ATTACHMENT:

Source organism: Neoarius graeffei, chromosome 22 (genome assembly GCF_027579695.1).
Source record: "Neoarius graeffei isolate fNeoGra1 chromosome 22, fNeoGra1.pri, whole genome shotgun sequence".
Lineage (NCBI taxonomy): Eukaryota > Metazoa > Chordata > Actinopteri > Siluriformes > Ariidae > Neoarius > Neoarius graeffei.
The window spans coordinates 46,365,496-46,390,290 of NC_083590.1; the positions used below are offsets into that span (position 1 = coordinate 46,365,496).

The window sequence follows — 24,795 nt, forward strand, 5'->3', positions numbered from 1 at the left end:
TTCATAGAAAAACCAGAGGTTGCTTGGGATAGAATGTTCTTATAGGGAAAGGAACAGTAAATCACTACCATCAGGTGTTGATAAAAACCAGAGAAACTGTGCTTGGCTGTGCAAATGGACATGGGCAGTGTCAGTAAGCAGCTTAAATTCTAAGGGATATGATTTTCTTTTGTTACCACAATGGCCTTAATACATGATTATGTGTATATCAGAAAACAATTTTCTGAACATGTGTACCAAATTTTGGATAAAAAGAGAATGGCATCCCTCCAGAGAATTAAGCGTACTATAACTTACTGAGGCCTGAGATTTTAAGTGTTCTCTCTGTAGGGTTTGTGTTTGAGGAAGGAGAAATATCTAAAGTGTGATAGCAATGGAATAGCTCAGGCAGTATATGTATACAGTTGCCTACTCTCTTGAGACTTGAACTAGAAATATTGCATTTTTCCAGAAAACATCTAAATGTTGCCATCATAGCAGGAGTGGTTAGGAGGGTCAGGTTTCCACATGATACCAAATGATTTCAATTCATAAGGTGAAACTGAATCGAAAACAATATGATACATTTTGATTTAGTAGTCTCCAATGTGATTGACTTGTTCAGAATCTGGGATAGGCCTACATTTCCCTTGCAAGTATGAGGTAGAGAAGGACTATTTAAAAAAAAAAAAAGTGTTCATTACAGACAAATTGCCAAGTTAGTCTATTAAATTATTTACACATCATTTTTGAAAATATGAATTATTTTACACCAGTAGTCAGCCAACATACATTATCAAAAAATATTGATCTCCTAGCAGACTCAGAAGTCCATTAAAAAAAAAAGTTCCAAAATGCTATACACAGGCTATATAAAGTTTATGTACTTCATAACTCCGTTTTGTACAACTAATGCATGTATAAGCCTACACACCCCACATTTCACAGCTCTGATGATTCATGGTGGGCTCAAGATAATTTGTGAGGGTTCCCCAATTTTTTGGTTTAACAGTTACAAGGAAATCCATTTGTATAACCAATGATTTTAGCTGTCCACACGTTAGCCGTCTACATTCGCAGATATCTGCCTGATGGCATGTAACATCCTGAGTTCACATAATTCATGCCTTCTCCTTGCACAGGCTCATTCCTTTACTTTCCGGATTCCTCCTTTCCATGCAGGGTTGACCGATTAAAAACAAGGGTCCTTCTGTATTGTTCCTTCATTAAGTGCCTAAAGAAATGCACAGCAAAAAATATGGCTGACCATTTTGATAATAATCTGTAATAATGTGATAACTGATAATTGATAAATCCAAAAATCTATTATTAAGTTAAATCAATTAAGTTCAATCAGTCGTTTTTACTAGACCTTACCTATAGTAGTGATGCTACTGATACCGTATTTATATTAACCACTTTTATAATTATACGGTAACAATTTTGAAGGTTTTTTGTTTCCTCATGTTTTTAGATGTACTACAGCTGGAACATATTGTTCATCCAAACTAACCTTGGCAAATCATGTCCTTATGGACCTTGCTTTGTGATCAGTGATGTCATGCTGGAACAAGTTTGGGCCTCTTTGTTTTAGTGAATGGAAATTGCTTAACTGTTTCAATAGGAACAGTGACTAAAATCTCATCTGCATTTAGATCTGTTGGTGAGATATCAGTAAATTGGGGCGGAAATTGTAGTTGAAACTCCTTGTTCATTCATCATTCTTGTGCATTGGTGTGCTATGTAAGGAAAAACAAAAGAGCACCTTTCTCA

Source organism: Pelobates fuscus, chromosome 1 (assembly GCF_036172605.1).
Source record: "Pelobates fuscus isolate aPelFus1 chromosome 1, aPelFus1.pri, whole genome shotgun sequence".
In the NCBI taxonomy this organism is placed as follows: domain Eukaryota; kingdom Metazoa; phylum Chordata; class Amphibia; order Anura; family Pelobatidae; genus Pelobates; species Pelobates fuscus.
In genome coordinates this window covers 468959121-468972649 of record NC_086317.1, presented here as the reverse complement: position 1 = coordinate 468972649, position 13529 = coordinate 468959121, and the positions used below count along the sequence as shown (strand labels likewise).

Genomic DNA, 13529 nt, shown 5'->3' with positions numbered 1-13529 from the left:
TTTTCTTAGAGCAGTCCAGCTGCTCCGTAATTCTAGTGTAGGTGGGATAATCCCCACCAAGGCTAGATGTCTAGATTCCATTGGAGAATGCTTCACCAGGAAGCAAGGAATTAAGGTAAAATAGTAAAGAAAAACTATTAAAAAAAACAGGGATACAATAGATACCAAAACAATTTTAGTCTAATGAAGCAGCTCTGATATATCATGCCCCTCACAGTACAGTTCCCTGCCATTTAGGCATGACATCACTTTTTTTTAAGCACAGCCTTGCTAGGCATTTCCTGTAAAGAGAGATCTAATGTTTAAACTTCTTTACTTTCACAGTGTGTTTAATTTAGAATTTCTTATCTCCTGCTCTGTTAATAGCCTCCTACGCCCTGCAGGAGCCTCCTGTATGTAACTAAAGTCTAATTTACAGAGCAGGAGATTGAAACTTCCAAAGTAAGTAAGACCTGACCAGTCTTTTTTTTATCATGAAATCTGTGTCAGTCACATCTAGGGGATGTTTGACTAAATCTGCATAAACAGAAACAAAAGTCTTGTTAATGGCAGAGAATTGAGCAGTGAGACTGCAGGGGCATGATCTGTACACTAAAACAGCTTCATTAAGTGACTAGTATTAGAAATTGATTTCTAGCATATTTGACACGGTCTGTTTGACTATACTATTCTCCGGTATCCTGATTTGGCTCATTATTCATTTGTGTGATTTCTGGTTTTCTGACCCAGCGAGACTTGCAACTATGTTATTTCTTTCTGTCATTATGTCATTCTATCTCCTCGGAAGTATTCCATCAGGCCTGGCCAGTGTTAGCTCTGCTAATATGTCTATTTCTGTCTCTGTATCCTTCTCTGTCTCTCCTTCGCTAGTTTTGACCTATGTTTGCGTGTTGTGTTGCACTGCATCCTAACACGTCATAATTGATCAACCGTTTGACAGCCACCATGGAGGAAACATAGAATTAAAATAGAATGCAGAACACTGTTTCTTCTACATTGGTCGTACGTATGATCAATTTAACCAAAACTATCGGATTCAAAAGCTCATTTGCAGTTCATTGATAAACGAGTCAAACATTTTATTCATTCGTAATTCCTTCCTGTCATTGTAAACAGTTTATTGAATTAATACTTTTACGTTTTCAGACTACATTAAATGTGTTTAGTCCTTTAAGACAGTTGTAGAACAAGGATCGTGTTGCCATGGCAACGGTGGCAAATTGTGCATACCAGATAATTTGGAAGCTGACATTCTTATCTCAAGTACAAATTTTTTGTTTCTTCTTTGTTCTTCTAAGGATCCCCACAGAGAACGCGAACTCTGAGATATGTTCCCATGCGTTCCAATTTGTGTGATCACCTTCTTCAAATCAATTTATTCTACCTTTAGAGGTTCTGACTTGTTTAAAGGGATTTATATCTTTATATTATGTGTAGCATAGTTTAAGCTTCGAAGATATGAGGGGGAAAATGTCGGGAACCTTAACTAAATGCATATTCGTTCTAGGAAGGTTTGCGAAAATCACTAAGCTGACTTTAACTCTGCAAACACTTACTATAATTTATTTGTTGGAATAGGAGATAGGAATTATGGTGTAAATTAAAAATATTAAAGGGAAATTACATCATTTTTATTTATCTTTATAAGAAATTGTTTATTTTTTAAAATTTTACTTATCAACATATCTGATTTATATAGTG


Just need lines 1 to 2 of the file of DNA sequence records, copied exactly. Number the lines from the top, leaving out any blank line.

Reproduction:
Source organism: Neoarius graeffei, chromosome 22 (genome assembly GCF_027579695.1).
Source record: "Neoarius graeffei isolate fNeoGra1 chromosome 22, fNeoGra1.pri, whole genome shotgun sequence".